This is a question that I have been asking myself a lot these days. When I reflect on how much life has changed in the past 3 months it‘s a little daunting to think about. What used to be “routine” has changed. We have now created new routines.
Some of the new changes we have implemented at the Dzake Health Clinic and Peki Hospital for the most part have been received well. We have blocked all but one main entrance/exit. Here we have placed our hand washing station and a staff member is there to insure the compliance of washing and to take temperatures before entry. 99% of people comply, but 1% will say “I washed them at home” or “I’m just dropping something off”. We ask that all people entering to wear a face mask. We have limited the number of loved ones to accompany the patient. If anyone is considered to be possibly contagious we isolate them from the rest of the patients. Our waiting areas chairs have been placed several feet apart and patient beds are as far apart as possible. Disinfecting of patient areas is done regularly. This will become our routine practices. Even before this pandemic hit our world here in Peki we were always low on PPE’s (personal protective equipment) gloves were always used as sparingly as possible and mask were worn only if felt absolutely necessary. Waterless hand wash was always short in supply. Oxygen concentrators and tanks, were short if not completely out, making it necessary to decide who needed it more. We don’t have isolation tents or individual rooms to separate patients.
Here in Peki we have not had a Covid-19 case yet. Praise God!! The best we could do is stabilizing the patient and transfer to a hospital in Ho or Accra for treatment. We do NOT have any testing supplies, ventilators, barely enough oxygen, so all suspected cases would be transferred.
President Akufo-Addo closed Ghana’s borders to international travel in and out of the country, restricted domestic travel, closed all schools, churches, prohibited gatherings of more than 25 people and restricted domestic travel. Any non-essential travel in Accra and surrounding cities were halted. The usually packed roads in and out of Accra were now deserted. He has lifted some travel restrictions but travel is still very limited and only if deemed necessary.
Here in Peki, travel around the villages is still available, however, the amount of taxis are way down due to the fact many people are not working because of the shut down or that they are practicing social distancing and staying home as recommended. Masks are worn by most drivers and the usually packed taxis (sometimes up to 8) are now only taking 2-3 passengers.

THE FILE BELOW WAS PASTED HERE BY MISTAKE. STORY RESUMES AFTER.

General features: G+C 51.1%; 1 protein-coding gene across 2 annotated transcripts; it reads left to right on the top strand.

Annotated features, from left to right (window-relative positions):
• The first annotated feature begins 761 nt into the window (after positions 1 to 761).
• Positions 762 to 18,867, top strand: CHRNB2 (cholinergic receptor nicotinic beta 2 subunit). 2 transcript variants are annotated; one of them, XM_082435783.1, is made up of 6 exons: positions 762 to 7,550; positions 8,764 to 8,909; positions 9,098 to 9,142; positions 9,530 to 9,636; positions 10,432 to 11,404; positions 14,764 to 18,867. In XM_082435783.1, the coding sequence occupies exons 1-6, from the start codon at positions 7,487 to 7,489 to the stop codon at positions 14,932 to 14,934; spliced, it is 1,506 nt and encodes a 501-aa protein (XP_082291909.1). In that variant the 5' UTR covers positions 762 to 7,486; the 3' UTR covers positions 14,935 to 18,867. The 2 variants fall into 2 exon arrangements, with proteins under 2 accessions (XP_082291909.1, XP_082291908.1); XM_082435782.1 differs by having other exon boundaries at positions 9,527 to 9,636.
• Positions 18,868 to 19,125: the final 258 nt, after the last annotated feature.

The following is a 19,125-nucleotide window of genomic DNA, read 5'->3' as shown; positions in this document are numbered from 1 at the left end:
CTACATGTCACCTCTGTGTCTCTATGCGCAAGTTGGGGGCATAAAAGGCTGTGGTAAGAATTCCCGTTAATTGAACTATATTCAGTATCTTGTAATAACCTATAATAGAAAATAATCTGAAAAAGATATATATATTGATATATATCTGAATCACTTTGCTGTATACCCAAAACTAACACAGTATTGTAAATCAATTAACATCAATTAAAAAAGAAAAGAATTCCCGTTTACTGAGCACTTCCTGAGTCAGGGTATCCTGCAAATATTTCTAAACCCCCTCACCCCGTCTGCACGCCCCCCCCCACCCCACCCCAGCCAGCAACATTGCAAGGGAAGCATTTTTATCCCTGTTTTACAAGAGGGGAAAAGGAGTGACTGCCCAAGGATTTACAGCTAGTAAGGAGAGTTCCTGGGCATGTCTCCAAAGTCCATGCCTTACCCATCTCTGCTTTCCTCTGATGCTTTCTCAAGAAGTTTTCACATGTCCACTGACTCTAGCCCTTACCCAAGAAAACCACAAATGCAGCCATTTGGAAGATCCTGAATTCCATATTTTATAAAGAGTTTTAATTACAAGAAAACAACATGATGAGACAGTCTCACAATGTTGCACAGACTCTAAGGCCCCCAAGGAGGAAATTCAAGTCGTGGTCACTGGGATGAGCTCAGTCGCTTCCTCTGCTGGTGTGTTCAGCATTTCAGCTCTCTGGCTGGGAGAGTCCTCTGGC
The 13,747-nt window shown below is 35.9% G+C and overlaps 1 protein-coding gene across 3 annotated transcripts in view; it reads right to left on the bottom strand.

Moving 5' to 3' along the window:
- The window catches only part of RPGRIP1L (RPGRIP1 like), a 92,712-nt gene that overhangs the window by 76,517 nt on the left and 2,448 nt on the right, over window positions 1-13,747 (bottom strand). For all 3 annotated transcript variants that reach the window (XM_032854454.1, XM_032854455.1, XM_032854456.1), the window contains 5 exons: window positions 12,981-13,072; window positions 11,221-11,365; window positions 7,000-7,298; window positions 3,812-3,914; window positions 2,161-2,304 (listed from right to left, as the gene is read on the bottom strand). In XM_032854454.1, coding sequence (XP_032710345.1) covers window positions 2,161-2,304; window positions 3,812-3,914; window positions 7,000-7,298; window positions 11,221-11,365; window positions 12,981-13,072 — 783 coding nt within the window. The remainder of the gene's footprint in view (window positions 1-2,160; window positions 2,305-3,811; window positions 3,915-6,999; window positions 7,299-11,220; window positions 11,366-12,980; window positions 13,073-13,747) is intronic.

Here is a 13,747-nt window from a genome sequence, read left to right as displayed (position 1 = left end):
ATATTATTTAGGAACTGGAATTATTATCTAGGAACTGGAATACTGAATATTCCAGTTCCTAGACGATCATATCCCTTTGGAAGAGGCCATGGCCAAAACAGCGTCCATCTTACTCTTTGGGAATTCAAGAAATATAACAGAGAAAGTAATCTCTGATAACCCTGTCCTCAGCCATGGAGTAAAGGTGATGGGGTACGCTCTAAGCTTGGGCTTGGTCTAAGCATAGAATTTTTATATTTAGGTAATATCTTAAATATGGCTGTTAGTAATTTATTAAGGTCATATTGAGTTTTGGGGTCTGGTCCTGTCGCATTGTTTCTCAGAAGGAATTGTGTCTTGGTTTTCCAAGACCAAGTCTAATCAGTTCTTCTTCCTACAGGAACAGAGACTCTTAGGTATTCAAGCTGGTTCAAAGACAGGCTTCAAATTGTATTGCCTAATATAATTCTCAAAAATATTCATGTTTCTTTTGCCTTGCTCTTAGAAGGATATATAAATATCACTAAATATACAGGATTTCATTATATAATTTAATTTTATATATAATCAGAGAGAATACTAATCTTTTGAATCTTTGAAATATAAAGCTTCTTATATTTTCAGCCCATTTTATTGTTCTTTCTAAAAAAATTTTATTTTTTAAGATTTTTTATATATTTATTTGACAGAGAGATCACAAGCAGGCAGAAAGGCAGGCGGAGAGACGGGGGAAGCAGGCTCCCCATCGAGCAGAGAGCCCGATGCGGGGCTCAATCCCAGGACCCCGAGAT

When shopping our traders have small businesses either in very small buildings or under some kind of roofing with tables set up to display produce or other items. Most all have a hand washing area in front. Instead of entering the shop you just tell the trader what you want and they bring it out to you.
One of the biggest changes is the sounds of everyday life. Our windows are always open. So we hear everything. It used to be the sounds of children to and from school, all the churches and mosques holding services, funeral processing and gatherings, music students at the seminary practicing, soccer games. Now it is quieter and we hear things that were drowned out by the above. Birds, people talking as they walk by, crickets, locust, chicken, goats, leaves rustling are the new sounds.
Just like the rest of the world, Ghana has been affected by this Virus and it has changed a lot of things. As of today Ghana has reported the following for Covid-19: 6,808 confirmed cases, 2,070 recovered and 32 deaths.
We will be doing things differently now and it may never be the same. Life is always full of changes sometimes we don’t even realize that it has changed until we are reminded by something else.
The only thing that is never changing is our GOD. He has promised to be with us through our hardship and he will never forsake us. Just like many of you, I am praying for all those affected by this pandemic, and our every changing world.
Debbie Colvin serves with the Evangelical Presbyterian Church, Ghana. Her appointment is made possible by your gifts to Disciples Mission Fund, Our Church’s Wider Mission, OGHS, and your special gifts.